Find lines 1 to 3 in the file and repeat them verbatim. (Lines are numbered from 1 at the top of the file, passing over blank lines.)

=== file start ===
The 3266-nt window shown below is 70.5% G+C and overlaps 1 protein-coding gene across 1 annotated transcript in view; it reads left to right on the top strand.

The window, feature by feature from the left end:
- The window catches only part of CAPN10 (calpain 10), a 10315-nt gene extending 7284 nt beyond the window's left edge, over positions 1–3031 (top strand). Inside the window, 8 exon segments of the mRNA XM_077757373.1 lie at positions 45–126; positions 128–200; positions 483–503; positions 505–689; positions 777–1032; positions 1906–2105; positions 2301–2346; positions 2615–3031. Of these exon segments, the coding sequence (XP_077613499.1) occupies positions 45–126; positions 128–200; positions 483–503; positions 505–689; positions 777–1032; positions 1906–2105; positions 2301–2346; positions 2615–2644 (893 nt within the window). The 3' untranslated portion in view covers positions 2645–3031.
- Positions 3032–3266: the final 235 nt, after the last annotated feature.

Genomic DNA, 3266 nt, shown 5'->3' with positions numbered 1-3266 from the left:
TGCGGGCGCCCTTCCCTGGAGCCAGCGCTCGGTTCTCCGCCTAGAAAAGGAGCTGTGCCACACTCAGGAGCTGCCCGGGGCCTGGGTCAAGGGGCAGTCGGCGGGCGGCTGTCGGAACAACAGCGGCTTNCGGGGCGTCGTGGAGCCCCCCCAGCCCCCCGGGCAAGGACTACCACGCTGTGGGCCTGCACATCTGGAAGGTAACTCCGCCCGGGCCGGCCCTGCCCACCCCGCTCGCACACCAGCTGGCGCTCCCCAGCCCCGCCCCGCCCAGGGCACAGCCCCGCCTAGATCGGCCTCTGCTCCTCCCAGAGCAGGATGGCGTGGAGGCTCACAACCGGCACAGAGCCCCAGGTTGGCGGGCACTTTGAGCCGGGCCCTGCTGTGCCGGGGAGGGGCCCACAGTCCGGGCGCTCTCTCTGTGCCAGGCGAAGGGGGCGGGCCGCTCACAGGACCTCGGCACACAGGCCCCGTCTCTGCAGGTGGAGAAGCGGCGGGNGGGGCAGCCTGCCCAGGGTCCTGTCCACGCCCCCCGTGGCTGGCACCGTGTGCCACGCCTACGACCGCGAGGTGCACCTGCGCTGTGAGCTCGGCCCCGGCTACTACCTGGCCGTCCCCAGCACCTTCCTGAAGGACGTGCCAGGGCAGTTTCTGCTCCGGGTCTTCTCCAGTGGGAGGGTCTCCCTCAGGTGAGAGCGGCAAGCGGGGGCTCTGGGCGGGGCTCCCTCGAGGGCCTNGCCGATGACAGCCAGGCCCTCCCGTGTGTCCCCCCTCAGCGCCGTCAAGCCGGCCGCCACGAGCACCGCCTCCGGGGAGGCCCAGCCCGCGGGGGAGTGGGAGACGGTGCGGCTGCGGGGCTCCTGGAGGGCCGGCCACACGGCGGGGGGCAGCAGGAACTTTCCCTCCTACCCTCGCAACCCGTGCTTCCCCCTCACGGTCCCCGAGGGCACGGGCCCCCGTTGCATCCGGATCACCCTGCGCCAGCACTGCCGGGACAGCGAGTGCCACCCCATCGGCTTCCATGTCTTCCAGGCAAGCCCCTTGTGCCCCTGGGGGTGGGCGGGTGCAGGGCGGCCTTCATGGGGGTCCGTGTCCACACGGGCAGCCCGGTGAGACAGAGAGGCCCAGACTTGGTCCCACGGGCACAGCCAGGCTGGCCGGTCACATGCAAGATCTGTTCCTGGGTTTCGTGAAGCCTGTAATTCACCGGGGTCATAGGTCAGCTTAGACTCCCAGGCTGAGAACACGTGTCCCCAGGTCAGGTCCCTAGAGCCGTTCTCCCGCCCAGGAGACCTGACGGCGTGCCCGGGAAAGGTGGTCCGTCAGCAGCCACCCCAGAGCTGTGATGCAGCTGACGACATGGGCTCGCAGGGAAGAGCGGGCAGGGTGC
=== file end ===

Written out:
The 3266-nt window shown below is 70.5% G+C and overlaps 1 protein-coding gene across 1 annotated transcript in view; it reads left to right on the top strand.

The window, feature by feature from the left end:
- The window catches only part of CAPN10 (calpain 10), a 10315-nt gene extending 7284 nt beyond the window's left edge, over positions 1–3031 (top strand). Inside the window, 8 exon segments of the mRNA XM_077757373.1 lie at positions 45–126; positions 128–200; positions 483–503; positions 505–689; positions 777–1032; positions 1906–2105; positions 2301–2346; positions 2615–3031. Of these exon segments, the coding sequence (XP_077613499.1) occupies positions 45–126; positions 128–200; positions 483–503; positions 505–689; positions 777–1032; positions 1906–2105; positions 2301–2346; positions 2615–2644 (893 nt within the window). The 3' untranslated portion in view covers positions 2645–3031.